The endothelial glycocalyx: recovery, stability and role in electric field-directed cell migration in vitro.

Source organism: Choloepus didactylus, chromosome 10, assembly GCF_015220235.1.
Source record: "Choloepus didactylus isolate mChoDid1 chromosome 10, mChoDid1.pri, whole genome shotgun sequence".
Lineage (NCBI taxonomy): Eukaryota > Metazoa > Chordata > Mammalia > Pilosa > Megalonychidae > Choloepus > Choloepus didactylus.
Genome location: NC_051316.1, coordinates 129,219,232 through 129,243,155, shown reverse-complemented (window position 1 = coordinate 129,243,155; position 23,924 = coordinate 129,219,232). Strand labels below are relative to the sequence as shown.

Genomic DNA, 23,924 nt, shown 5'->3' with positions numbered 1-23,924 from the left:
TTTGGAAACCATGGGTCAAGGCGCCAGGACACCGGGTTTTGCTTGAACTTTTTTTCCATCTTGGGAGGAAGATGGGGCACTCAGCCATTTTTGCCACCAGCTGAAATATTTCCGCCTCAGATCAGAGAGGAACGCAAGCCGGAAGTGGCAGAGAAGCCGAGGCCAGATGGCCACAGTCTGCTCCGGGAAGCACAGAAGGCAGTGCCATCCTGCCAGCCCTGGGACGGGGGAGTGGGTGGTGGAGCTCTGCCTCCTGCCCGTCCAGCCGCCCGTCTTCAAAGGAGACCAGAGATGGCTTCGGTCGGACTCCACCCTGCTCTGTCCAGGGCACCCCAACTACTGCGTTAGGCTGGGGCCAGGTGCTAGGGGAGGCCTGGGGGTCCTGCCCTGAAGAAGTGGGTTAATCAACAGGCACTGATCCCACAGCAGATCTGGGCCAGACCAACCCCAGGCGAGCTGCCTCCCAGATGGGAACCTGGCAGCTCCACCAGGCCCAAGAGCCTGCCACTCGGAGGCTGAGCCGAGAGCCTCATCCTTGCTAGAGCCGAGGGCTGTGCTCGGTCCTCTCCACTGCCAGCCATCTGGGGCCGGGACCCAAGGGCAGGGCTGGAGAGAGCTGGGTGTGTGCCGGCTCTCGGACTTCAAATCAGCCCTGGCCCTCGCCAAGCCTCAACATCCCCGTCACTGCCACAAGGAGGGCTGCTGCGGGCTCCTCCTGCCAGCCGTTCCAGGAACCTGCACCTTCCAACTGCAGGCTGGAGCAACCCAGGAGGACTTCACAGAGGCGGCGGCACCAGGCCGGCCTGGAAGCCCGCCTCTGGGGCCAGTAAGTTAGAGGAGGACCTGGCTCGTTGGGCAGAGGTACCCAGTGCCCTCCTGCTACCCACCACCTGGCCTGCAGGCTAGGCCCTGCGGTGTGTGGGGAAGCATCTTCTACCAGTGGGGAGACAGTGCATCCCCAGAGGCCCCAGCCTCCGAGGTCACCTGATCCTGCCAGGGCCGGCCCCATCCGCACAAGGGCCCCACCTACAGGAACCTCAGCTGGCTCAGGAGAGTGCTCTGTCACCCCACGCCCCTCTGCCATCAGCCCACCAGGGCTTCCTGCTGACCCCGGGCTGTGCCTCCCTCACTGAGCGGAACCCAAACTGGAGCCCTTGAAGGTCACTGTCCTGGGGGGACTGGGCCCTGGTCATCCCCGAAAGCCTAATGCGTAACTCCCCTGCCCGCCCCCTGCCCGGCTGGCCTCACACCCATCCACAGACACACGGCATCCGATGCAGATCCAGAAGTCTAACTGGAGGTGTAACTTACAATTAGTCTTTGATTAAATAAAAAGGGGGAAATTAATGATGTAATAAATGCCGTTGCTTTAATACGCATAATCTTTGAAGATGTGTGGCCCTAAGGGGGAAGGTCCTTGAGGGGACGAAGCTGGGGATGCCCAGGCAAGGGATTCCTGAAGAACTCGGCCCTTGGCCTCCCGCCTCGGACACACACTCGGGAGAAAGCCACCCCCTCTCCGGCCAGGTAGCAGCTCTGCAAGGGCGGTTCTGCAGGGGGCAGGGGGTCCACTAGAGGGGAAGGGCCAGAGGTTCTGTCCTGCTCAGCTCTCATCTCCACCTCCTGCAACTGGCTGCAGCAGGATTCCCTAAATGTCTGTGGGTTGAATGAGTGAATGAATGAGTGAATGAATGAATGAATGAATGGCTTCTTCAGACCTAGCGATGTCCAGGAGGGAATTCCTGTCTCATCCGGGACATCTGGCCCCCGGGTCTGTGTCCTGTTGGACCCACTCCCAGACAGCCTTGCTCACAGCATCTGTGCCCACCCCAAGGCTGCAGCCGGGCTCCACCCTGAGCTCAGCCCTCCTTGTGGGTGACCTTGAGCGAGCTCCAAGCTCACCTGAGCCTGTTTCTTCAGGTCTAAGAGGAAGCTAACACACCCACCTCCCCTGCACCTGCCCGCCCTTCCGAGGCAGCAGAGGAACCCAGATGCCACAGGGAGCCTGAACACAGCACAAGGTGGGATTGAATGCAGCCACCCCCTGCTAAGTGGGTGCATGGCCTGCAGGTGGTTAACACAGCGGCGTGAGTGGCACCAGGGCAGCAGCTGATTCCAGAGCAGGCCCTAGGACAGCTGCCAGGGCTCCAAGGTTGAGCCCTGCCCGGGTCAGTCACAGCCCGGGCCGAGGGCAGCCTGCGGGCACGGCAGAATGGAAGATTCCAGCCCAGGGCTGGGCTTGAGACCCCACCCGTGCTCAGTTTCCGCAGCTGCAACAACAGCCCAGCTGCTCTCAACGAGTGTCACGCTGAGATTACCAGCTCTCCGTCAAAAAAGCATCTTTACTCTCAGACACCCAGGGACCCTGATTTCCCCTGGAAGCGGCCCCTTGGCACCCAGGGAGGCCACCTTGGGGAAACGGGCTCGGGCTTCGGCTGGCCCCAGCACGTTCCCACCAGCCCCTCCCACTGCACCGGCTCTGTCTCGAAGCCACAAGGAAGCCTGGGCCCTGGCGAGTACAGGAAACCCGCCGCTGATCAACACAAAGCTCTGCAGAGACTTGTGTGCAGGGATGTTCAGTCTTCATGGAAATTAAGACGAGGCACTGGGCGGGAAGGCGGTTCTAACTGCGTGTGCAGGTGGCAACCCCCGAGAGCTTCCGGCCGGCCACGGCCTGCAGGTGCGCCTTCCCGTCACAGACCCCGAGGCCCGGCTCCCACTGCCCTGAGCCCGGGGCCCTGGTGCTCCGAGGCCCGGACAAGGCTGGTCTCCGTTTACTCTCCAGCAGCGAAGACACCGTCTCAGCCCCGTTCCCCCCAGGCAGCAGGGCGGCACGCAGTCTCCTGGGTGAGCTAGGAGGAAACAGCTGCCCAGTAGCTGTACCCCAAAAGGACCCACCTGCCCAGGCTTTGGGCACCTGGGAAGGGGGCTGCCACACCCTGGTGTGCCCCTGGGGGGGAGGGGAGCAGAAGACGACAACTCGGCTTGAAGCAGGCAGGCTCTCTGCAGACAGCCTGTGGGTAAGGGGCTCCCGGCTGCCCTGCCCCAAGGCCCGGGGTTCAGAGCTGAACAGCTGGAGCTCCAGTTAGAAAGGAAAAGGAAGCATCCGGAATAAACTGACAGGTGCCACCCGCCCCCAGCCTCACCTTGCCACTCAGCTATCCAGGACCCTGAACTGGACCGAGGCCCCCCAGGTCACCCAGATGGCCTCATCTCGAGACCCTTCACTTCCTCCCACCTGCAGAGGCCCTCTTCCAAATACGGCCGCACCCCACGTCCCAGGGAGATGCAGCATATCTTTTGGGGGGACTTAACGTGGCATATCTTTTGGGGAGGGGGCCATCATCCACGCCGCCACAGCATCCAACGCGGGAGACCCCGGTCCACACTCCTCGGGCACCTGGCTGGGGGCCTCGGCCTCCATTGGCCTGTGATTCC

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Cardiovascular disease is the leading cause of unnatural death worldwide. Damage to the endothelial glycocalyx impairs endothelial functions and thereafter leads to the development of cardiovascular diseases. Despite this, many issues remain to be explored in our understanding of the metabolism and vasculoprotective potential of the glycocalyx. This study focuses on the recovery and structural stability of the glycocalyx, and its role in electric field-directed cell migration in vitro. The integrity of the glycocalyx is compromised following trypsin treatment during cell passages. Results from our study show that cell seeding density affects the recovery speed of the glycocalyx in the first 48h. Higher cell density results in more rapid recovery of the glycocalyx. Regardless of the initial cell seeding density, a well-developed glycocalyx layer is observed when cell confluence is reached. Micropatterning is used to study effects of the cell shape on the recovery of the glycocalyx. Elliptical patterns have been used to conform endothelial cells to torpedo shapes, mimicking their morphology under a shear flow. More rapid development of the glycocalyx on elliptical cells is observed than that on circular shaped cells during the early stage of recovery. Effects of the actin cytoskeleton on the stability of the glycocalyx are investigated, following our interest in shedding of the glycocalyx in abnormal vascular microenvironment. Rapid depolymerisation of the actin cytoskeleton leads to cell retraction within 10mins, with the glycocalyx preserved on the cell surface. This is also seen during 24h persistent actin disruption under static conditions. However, when endothelial cells are subjected to 24h steady laminar shear stress, the glycocalyx is seen to shift to the downstream of the cell surface in the control group, and with actin depolymerisation, significant shedding of the glycocalyx from the luminal surface of the cell is observed. This happens together with the loss of focal adhesions on the basal membrane. Using a custom designed electric field (EF) chamber, I demonstrate that the cell migration speed increases by 30~40% following 5h of EF exposure. Cells also show preferred movement towards the anode. However, both are abolished after the enzymatic removal of the glycocalyx, indicating that the speedup and the directional cell migration in applied EF require the presence of the glycocalyx. Even distribution of the glycocalyx on the cell surface at the end of the EF stimulation suggests that EF-directed cell migration is not related to the polarization of the glycocalyx on the cell membrane. All these findings provide a better understanding of the glycocalyx, which will help to develop new strategies for protection of the glycocalyx, restoration of endothelial functions and finally prevention of cardiovascular diseases.
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